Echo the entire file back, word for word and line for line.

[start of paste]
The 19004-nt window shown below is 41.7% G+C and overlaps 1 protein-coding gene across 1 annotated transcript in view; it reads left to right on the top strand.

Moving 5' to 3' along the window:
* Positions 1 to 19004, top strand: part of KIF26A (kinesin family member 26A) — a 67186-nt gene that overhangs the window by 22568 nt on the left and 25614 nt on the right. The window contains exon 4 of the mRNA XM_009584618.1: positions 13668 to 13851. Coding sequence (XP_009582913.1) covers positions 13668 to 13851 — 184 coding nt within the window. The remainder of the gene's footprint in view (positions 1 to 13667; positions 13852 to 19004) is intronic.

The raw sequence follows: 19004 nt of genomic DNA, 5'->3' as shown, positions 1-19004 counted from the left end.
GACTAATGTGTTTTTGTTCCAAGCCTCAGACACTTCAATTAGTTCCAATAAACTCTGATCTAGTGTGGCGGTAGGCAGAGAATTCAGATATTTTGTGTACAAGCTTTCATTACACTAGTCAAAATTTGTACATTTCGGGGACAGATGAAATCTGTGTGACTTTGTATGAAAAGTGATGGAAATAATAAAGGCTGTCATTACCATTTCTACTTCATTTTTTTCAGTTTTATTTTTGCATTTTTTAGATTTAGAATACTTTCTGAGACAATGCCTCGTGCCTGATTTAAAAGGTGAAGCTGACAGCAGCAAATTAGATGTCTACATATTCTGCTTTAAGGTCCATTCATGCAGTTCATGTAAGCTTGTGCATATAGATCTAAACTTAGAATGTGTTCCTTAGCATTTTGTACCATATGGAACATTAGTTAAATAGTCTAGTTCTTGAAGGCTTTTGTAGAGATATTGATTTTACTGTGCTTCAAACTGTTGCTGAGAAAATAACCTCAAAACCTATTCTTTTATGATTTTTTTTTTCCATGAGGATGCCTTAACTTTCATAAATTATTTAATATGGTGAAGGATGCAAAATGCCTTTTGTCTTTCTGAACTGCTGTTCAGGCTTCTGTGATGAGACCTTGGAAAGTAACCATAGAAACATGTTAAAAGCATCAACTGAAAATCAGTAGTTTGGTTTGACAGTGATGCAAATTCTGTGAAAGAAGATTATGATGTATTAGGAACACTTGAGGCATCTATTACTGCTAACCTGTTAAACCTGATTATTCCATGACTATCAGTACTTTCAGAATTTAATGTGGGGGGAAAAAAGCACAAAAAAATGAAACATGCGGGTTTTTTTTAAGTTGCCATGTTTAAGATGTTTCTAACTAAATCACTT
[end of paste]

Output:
The 19004-nt window shown below is 41.7% G+C and overlaps 1 protein-coding gene across 1 annotated transcript in view; it reads left to right on the top strand.

Moving 5' to 3' along the window:
* Positions 1 to 19004, top strand: part of KIF26A (kinesin family member 26A) — a 67186-nt gene that overhangs the window by 22568 nt on the left and 25614 nt on the right. The window contains exon 4 of the mRNA XM_009584618.1: positions 13668 to 13851. Coding sequence (XP_009582913.1) covers positions 13668 to 13851 — 184 coding nt within the window. The remainder of the gene's footprint in view (positions 1 to 13667; positions 13852 to 19004) is intronic.

The raw sequence follows: 19004 nt of genomic DNA, 5'->3' as shown, positions 1-19004 counted from the left end.
GACTAATGTGTTTTTGTTCCAAGCCTCAGACACTTCAATTAGTTCCAATAAACTCTGATCTAGTGTGGCGGTAGGCAGAGAATTCAGATATTTTGTGTACAAGCTTTCATTACACTAGTCAAAATTTGTACATTTCGGGGACAGATGAAATCTGTGTGACTTTGTATGAAAAGTGATGGAAATAATAAAGGCTGTCATTACCATTTCTACTTCATTTTTTTCAGTTTTATTTTTGCATTTTTTAGATTTAGAATACTTTCTGAGACAATGCCTCGTGCCTGATTTAAAAGGTGAAGCTGACAGCAGCAAATTAGATGTCTACATATTCTGCTTTAAGGTCCATTCATGCAGTTCATGTAAGCTTGTGCATATAGATCTAAACTTAGAATGTGTTCCTTAGCATTTTGTACCATATGGAACATTAGTTAAATAGTCTAGTTCTTGAAGGCTTTTGTAGAGATATTGATTTTACTGTGCTTCAAACTGTTGCTGAGAAAATAACCTCAAAACCTATTCTTTTATGATTTTTTTTTTCCATGAGGATGCCTTAACTTTCATAAATTATTTAATATGGTGAAGGATGCAAAATGCCTTTTGTCTTTCTGAACTGCTGTTCAGGCTTCTGTGATGAGACCTTGGAAAGTAACCATAGAAACATGTTAAAAGCATCAACTGAAAATCAGTAGTTTGGTTTGACAGTGATGCAAATTCTGTGAAAGAAGATTATGATGTATTAGGAACACTTGAGGCATCTATTACTGCTAACCTGTTAAACCTGATTATTCCATGACTATCAGTACTTTCAGAATTTAATGTGGGGGGAAAAAAGCACAAAAAAATGAAACATGCGGGTTTTTTTTAAGTTGCCATGTTTAAGATGTTTCTAACTAAATCACTT